Lowcost Group collapses

News broke late on Friday(15th July)that the Lowcost Group had ceased trading and called in administrators.

Though the recent Brexit vote, and resulting financial turmoil was blamed for the collapse, in truth the group had been experiencing financial challenges long before June. Pressures in core holiday markets like Turkey, rising costs of pay per click Google advertising and a notoriously price sensitive customer base meant that the Lowcost Group was operating on very low profit margins with little reserves to cushion the impact of a shock. 
Warren Buffet used to say that when the tide goes out, you can see whose been swimming naked. Well Brexit was the tide.
Lowcost Holidays had a very public falling out with the CAA back in 2013 and took advantage of a controversial loop hole in the ATOL regulations that allows companies established in other EEC member states to sell into the UK without the need for ATOL protection.
Lowcost Holidays relocated its head office to Mallorca and was regulated by the government of the Balearic Islands, who offered a significantly cheaper way of complying with European Package Travel regulations. The CAA warned customers back in 2013 to be cautious about booking with the Lowcost Holidays. Their move was widely condemned by the travel trade at the time and has formed the basis for many a discussion as other businesses considered similar moves.
We understand that there are currently 27,000 customers overseas. Whilst repatriation shouldn’t be an issue (most flights will have been paid in full) many customers will be asked to pay again for their accommodation in resort. 
For the 110,000 poor customers who have not yet departed, their summer holiday plans lie in tatters and the Balearic scheme is unlikely to be able to cope with the volume of refund claims. 
There are wider complications too. Many travel businesses sold flights together with product, sourced from Lowcost Beds as a B2B wholesale supplier. 
Under Flight Plus rules, they are now faced with a stark choices. They must either find their customers an alternative bed with little chance of reclaiming any already paid. This could prove very expensive given well publicised capacity shortages in Spain and other “safe” destinations. Alternatively they will have to offer a full refund of the hotel as well as the flights and car hire making this equally costly an option.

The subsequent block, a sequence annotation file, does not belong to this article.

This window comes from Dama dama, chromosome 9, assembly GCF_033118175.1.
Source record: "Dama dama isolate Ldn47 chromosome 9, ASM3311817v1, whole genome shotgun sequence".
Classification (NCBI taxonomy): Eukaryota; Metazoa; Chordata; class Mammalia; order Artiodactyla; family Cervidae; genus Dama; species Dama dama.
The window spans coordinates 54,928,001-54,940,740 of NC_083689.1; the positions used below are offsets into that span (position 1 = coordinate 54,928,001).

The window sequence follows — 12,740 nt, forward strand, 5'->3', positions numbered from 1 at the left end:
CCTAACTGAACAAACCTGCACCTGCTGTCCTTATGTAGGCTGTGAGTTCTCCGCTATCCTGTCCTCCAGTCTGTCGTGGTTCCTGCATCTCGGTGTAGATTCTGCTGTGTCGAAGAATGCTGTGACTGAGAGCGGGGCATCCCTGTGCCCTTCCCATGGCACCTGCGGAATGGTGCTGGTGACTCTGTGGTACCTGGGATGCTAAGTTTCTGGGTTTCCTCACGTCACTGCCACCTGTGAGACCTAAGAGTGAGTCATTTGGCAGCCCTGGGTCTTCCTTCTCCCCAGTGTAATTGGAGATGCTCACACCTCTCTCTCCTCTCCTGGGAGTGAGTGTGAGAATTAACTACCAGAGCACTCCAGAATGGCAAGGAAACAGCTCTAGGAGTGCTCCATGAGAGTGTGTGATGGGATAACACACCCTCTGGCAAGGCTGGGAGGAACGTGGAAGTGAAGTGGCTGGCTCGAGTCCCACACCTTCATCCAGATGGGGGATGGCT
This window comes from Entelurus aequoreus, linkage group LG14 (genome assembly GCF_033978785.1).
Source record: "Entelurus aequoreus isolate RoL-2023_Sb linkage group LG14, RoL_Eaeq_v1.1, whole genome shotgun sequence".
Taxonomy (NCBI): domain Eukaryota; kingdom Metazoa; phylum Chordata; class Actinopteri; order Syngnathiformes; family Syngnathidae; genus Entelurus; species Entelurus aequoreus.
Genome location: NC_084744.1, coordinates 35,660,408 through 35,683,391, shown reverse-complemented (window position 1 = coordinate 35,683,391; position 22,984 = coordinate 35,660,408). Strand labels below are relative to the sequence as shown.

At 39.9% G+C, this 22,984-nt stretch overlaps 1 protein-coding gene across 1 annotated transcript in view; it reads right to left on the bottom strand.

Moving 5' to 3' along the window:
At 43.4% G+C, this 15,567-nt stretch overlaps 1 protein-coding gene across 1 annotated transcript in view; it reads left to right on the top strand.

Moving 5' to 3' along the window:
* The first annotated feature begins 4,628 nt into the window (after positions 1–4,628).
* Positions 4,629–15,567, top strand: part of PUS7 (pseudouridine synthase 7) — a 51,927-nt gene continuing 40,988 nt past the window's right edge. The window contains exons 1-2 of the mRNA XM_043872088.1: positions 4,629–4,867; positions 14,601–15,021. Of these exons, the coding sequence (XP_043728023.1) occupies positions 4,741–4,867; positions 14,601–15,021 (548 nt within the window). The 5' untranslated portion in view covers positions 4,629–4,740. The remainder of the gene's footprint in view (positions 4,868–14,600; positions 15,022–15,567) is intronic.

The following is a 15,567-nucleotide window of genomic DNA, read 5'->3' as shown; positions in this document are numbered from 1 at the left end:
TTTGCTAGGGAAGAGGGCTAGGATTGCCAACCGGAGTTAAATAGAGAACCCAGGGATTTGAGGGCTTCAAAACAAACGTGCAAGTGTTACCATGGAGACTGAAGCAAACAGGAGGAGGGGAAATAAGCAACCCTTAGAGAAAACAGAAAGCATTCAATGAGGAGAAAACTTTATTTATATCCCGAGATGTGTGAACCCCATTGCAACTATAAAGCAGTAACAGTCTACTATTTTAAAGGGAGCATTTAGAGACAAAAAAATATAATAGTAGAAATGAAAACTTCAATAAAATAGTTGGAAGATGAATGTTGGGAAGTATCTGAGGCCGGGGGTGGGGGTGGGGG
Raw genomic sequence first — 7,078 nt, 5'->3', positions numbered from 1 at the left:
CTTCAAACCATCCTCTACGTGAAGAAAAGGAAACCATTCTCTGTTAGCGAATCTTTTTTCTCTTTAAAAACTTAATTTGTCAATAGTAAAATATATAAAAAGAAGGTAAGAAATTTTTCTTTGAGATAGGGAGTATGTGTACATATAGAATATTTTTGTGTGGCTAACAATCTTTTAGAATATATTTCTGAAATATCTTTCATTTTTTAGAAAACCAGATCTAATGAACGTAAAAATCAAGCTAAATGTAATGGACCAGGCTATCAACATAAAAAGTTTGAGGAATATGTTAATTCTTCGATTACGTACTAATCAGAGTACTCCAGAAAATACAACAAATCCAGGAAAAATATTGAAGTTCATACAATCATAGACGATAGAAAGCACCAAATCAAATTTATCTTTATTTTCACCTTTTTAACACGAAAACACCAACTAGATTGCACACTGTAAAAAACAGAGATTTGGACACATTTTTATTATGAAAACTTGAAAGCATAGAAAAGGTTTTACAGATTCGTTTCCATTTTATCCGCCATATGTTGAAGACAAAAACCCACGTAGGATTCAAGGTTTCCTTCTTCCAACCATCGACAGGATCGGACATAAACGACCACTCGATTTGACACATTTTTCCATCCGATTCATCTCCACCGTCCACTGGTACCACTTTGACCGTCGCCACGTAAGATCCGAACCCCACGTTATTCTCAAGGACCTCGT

While the CAA will have no involvement in helping consumers of Lowcost Holidays, they will be watching closely with fingers crossed that the failure of Lowcost Beds doesn’t cause a domino effect of other travel business failures.


The 2 things you need to know about the ATOL Reporting Accountant scheme

On 1 April 2016 the CAA’s ATOL Reporting Accountant (ARA) scheme officially went live. Here are the 2 things you need to know and the next steps you need to take to make sure you comply.
1. What is an ARA?

The scheme was first announced back in 2014 as part of the CAA’s Rebalancing ATOL consultation and is part of the CAA’s wider attempt to educate accountants on the details of the ATOL scheme and to improve the quality and reliability of the information they report.

To qualify as an ARA, accountants will have to register with their governing accountancy institute and must pass the online CAA test similar to the ATOL Accountable Person test.

Going forwards, all ATOL reporting must now be signed by an ARA.

You can find more information on the ARA scheme on the CAA’s website.



2. What do you need to do?

First things first, you should immediately check the CAA’s published list to see if your accountant is already registered as an ARA.


At the time of writing, there were over 400 registered ARAs but if your accountant is not one of them, you have 3 options:

A. You can ask your current accountant to register as an ARA with their institute. The requirements and costs for your accountant of doing this will vary depending on which institute they belong to, and how big their firm is. They will need to sit a test, and they are likely to need to pay additional fees to their institute.

B. If your current accountant is unwilling or unable to register as an ARA, you could appoint an ARA solely for the purposes of signing off your CAA forms. We understand some of the ARAs listed on the CAA’s site would be prepared to do this.

C. If neither of these options is suitable, you will need to appoint a new accountant. Bear in mind that the engagement process can take time to set up.
Whatever option you decide, be sure to act quickly. From 1 April 2016, the CAA will reject any ATOL reporting unless they are signed by a suitably qualified ARA and they are unlikely to renew your ATOL at your next renewal date.